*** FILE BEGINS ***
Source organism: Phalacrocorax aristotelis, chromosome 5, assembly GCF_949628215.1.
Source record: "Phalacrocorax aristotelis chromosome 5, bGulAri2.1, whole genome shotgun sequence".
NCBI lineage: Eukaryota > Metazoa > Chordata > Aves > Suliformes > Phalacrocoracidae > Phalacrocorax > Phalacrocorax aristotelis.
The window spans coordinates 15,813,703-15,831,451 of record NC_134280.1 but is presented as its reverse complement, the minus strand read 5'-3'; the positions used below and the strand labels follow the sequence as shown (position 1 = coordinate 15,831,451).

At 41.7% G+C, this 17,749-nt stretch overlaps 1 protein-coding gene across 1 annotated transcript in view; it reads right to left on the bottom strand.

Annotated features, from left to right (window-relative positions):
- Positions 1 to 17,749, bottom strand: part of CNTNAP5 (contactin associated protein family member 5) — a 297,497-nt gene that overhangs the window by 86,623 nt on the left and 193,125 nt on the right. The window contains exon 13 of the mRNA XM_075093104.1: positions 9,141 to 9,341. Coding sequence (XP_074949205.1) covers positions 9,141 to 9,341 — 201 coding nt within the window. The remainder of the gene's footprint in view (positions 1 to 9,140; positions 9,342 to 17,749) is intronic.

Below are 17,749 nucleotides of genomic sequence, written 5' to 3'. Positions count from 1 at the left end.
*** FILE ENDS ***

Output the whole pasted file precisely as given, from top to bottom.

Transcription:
Source organism: Phalacrocorax aristotelis, chromosome 5, assembly GCF_949628215.1.
Source record: "Phalacrocorax aristotelis chromosome 5, bGulAri2.1, whole genome shotgun sequence".
NCBI lineage: Eukaryota > Metazoa > Chordata > Aves > Suliformes > Phalacrocoracidae > Phalacrocorax > Phalacrocorax aristotelis.
The window spans coordinates 15,813,703-15,831,451 of record NC_134280.1 but is presented as its reverse complement, the minus strand read 5'-3'; the positions used below and the strand labels follow the sequence as shown (position 1 = coordinate 15,831,451).

At 41.7% G+C, this 17,749-nt stretch overlaps 1 protein-coding gene across 1 annotated transcript in view; it reads right to left on the bottom strand.

Annotated features, from left to right (window-relative positions):
- Positions 1 to 17,749, bottom strand: part of CNTNAP5 (contactin associated protein family member 5) — a 297,497-nt gene that overhangs the window by 86,623 nt on the left and 193,125 nt on the right. The window contains exon 13 of the mRNA XM_075093104.1: positions 9,141 to 9,341. Coding sequence (XP_074949205.1) covers positions 9,141 to 9,341 — 201 coding nt within the window. The remainder of the gene's footprint in view (positions 1 to 9,140; positions 9,342 to 17,749) is intronic.

Below are 17,749 nucleotides of genomic sequence, written 5' to 3'. Positions count from 1 at the left end.